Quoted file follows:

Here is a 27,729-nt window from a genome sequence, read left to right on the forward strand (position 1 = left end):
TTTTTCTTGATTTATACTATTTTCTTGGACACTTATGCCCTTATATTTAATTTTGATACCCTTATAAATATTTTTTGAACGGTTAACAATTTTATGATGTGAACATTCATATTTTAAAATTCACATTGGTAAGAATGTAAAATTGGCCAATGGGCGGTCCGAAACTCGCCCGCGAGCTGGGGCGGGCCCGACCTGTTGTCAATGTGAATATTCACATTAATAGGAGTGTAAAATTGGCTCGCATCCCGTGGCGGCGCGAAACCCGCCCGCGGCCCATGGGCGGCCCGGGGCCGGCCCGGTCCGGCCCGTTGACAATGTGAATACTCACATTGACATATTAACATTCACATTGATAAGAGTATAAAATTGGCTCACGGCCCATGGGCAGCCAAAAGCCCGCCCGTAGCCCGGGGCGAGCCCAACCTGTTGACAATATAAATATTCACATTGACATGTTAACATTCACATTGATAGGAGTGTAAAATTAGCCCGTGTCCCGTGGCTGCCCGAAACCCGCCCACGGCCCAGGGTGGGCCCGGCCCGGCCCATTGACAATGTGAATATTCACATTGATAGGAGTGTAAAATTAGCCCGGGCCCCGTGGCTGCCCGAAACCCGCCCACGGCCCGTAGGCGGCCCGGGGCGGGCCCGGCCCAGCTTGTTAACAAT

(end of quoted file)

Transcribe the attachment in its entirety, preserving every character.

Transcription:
Here is a 27,729-nt window from a genome sequence, read left to right on the forward strand (position 1 = left end):
TTTTTCTTGATTTATACTATTTTCTTGGACACTTATGCCCTTATATTTAATTTTGATACCCTTATAAATATTTTTTGAACGGTTAACAATTTTATGATGTGAACATTCATATTTTAAAATTCACATTGGTAAGAATGTAAAATTGGCCAATGGGCGGTCCGAAACTCGCCCGCGAGCTGGGGCGGGCCCGACCTGTTGTCAATGTGAATATTCACATTAATAGGAGTGTAAAATTGGCTCGCATCCCGTGGCGGCGCGAAACCCGCCCGCGGCCCATGGGCGGCCCGGGGCCGGCCCGGTCCGGCCCGTTGACAATGTGAATACTCACATTGACATATTAACATTCACATTGATAAGAGTATAAAATTGGCTCACGGCCCATGGGCAGCCAAAAGCCCGCCCGTAGCCCGGGGCGAGCCCAACCTGTTGACAATATAAATATTCACATTGACATGTTAACATTCACATTGATAGGAGTGTAAAATTAGCCCGTGTCCCGTGGCTGCCCGAAACCCGCCCACGGCCCAGGGTGGGCCCGGCCCGGCCCATTGACAATGTGAATATTCACATTGATAGGAGTGTAAAATTAGCCCGGGCCCCGTGGCTGCCCGAAACCCGCCCACGGCCCGTAGGCGGCCCGGGGCGGGCCCGGCCCAGCTTGTTAACAAT